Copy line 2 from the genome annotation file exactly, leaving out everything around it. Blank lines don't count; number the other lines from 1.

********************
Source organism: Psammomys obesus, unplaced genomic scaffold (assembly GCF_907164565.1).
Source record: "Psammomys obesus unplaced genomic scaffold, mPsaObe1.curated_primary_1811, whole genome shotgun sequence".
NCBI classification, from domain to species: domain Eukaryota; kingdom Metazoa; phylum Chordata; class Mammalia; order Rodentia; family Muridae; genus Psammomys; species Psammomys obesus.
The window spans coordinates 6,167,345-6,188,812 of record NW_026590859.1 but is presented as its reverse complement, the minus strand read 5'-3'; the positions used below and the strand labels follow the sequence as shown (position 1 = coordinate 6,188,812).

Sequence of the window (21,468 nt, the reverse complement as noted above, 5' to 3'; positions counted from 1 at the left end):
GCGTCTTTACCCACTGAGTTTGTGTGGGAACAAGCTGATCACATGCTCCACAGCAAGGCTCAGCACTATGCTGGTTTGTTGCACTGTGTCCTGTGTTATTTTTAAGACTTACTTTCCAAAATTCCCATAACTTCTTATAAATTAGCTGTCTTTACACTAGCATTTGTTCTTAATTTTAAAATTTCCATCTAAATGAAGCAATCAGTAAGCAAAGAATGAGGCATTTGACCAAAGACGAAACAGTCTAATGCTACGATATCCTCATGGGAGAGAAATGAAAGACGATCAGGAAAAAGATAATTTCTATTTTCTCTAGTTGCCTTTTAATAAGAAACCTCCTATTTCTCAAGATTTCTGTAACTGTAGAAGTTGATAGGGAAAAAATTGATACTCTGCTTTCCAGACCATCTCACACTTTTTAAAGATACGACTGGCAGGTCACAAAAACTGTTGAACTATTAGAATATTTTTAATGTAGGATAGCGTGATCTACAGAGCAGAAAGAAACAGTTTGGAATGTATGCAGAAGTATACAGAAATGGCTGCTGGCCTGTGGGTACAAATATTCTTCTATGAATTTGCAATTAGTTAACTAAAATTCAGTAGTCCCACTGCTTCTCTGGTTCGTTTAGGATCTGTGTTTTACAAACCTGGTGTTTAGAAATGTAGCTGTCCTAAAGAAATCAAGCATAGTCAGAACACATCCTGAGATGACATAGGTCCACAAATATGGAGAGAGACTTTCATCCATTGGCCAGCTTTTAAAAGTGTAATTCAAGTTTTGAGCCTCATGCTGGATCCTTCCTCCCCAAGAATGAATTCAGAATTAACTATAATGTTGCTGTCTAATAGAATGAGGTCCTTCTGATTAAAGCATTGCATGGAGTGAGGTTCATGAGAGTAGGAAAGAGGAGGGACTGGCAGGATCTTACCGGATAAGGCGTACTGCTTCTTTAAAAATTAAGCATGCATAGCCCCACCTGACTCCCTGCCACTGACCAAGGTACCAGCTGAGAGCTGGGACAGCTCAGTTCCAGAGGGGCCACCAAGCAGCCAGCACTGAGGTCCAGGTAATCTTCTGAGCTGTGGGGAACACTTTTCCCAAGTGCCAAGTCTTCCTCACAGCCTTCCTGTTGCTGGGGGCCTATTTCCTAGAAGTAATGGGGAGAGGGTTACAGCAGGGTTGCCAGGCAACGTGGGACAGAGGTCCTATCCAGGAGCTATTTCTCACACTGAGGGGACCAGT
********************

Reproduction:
Source record: "Psammomys obesus unplaced genomic scaffold, mPsaObe1.curated_primary_1811, whole genome shotgun sequence".